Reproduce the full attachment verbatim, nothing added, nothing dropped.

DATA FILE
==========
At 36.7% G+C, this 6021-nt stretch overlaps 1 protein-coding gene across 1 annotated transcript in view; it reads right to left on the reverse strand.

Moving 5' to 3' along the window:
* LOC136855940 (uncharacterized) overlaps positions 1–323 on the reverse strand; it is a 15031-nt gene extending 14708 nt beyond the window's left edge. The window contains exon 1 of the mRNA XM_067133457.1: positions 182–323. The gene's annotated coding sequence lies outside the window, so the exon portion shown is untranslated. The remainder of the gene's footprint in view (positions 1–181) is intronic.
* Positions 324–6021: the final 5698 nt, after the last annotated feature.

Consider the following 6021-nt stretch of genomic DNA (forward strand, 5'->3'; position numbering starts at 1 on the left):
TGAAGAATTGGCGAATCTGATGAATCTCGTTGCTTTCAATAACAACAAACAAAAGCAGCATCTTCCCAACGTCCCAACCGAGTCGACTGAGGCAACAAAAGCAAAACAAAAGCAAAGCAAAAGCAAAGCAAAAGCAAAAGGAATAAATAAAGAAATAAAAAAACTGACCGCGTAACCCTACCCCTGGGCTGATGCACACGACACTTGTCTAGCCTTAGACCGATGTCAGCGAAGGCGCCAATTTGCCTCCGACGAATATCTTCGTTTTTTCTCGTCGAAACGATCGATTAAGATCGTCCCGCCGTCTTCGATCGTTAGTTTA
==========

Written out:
At 36.7% G+C, this 6021-nt stretch overlaps 1 protein-coding gene across 1 annotated transcript in view; it reads right to left on the reverse strand.

Moving 5' to 3' along the window:
* LOC136855940 (uncharacterized) overlaps positions 1–323 on the reverse strand; it is a 15031-nt gene extending 14708 nt beyond the window's left edge. The window contains exon 1 of the mRNA XM_067133457.1: positions 182–323. The gene's annotated coding sequence lies outside the window, so the exon portion shown is untranslated. The remainder of the gene's footprint in view (positions 1–181) is intronic.
* Positions 324–6021: the final 5698 nt, after the last annotated feature.

Consider the following 6021-nt stretch of genomic DNA (forward strand, 5'->3'; position numbering starts at 1 on the left):
TGAAGAATTGGCGAATCTGATGAATCTCGTTGCTTTCAATAACAACAAACAAAAGCAGCATCTTCCCAACGTCCCAACCGAGTCGACTGAGGCAACAAAAGCAAAACAAAAGCAAAGCAAAAGCAAAGCAAAAGCAAAAGGAATAAATAAAGAAATAAAAAAACTGACCGCGTAACCCTACCCCTGGGCTGATGCACACGACACTTGTCTAGCCTTAGACCGATGTCAGCGAAGGCGCCAATTTGCCTCCGACGAATATCTTCGTTTTTTCTCGTCGAAACGATCGATTAAGATCGTCCCGCCGTCTTCGATCGTTAGTTTA